Do you understand? Do you understand that while I am grateful for health and for stable relationships with friends and family, I also miss that one, great, powerful, and easy relationship? Do you understand that while I still can sometimes touch the fingers of the Goddess in the stars at night, it is not because I walk enveloped in those stars, but because I seek them, yearn for them, slowly do the work to find them within me as powerfully as I see them without? . . .
I . . . practice to catch the slightest ray of the blinding star in whose light the whole world used to shine. (Nature’s Path, March 17)
The Rev. Phil Lund writes about encouraging spiritual growth in lay-led congregations.
After all the time spent figuring out what’s going to happen on Sunday mornings, meeting with committees, and coordinating social justice events, there isn’t a whole lot of time leftover for lay leaders to plan adult faith development experiences on the subject of spirituality.
And just what did they have in mind way back in 1985? What does “encouragement to spiritual growth” entail, anyway? (Phillip Lund, March 17 and 19)
The Rev. Dr. Carl Gregg reviews a new book from Beacon Press, The God that Could Be Real, written by Nancy Abrams—”an atheist married to a famous scientist.”
In constructing a positive theology, the most interesting perspective she proposes is that ‘God’ is not cosmic, but “planetary”—an emergent phenomenon of life on Earth. Note that she means “Emergence” in the technical sense of the field of science that studies how systems (such as the human body) are much greater than the sum of their parts. . . . This evolving, emergent “God that could be real” is akin to Carl Jung’s “Collective Unconscious” in which the sacred is understood less literally than metaphorically and archetypally—but which is still actual, efficacious, and real. (Pluralism, Pragramatism, Progressivism, March 13)
Break the ropes
A question quoted in Mary Oliver’s Blue Horses hits Tina Porter between the eyes: “If you don’t break the ropes while you’re alive, do you think ghosts will do it after?”
What are your visions and what are the ropes that need to be cut? What are the days ahead of you full of and what can they be full of? . . . [If] your soul is straining at invisible ropes, perhaps it is time to follow the line of the rope back and see what is holding you, because maybe you are a visionary, but you’ve never been given permission to be so—by yourself or anyone else. (Ugly Pies, March 12)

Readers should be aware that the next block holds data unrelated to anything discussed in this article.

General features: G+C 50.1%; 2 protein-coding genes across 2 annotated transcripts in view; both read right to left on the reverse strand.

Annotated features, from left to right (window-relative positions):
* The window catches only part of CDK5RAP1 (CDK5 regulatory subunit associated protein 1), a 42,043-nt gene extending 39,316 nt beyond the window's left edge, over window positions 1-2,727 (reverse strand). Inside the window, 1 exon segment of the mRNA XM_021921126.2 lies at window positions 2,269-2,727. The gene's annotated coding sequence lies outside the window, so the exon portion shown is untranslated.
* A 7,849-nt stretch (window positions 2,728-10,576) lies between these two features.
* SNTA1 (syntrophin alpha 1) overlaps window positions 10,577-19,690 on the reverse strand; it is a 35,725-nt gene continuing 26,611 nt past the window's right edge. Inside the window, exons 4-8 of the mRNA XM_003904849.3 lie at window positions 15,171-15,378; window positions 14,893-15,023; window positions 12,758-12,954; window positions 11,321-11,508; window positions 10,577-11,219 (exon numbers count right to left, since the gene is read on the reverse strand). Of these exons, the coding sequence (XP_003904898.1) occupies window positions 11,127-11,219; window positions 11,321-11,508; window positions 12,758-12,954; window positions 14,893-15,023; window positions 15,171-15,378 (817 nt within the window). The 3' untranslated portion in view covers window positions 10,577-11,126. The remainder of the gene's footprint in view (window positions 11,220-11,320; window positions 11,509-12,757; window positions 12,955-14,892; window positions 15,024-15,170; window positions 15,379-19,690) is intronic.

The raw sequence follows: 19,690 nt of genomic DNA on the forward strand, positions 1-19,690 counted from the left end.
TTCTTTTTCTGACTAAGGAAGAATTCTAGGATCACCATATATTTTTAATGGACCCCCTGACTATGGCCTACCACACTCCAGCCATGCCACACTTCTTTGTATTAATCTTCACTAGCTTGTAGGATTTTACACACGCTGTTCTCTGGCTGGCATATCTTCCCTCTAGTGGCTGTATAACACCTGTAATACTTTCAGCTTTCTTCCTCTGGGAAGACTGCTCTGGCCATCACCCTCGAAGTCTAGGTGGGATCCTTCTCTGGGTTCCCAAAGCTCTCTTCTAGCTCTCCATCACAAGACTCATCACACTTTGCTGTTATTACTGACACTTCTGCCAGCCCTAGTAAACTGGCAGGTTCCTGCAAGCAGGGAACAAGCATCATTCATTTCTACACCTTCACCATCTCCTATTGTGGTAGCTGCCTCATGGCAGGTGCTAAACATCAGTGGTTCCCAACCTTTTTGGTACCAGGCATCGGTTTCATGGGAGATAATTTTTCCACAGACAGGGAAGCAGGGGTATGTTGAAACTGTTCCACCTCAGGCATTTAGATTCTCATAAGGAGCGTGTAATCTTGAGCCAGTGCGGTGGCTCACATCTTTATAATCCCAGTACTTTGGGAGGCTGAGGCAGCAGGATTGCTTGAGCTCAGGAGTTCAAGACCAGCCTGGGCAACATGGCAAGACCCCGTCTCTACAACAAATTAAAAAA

Claire Curole wrestles with hard questions about identity and vocation.
Who am I? Whose am I? From what source and by what means and to what end? Sometimes we get clear answers. More often, we don’t, and like a dolphin or a bat navigating by echolocation, we fling questions out into the Mystery and get, from time to time, a ping in response. . . .
I hope, in my bones, that there is a place in this world where I am the missing piece that completes the jigsaw picture—just as I am, where my bumps and angles fit exactly as I am. (Sand Hill Diary, March 12)
Karen Johnston writes a prayer “for someone in deep pain who does not yet pray.”
Let me begin by setting aside my skepticism,
my sarcasm, my doubt, my intellectualized judgment,
my clever snarky attitude that wants to
shut me up and keeps me shut down.
I do not release it completely,
for it serves me well in other circumstances,
but I let go my tight grasp,
leaving room for something more.
Let me say these words:
and not choke, not giggle,
nor fill with fear. (Irrevspeckay, March 10)
Selma is now
Leslie Mills shares one of the key questions of the UU Selma experience this past week: “Do you love?”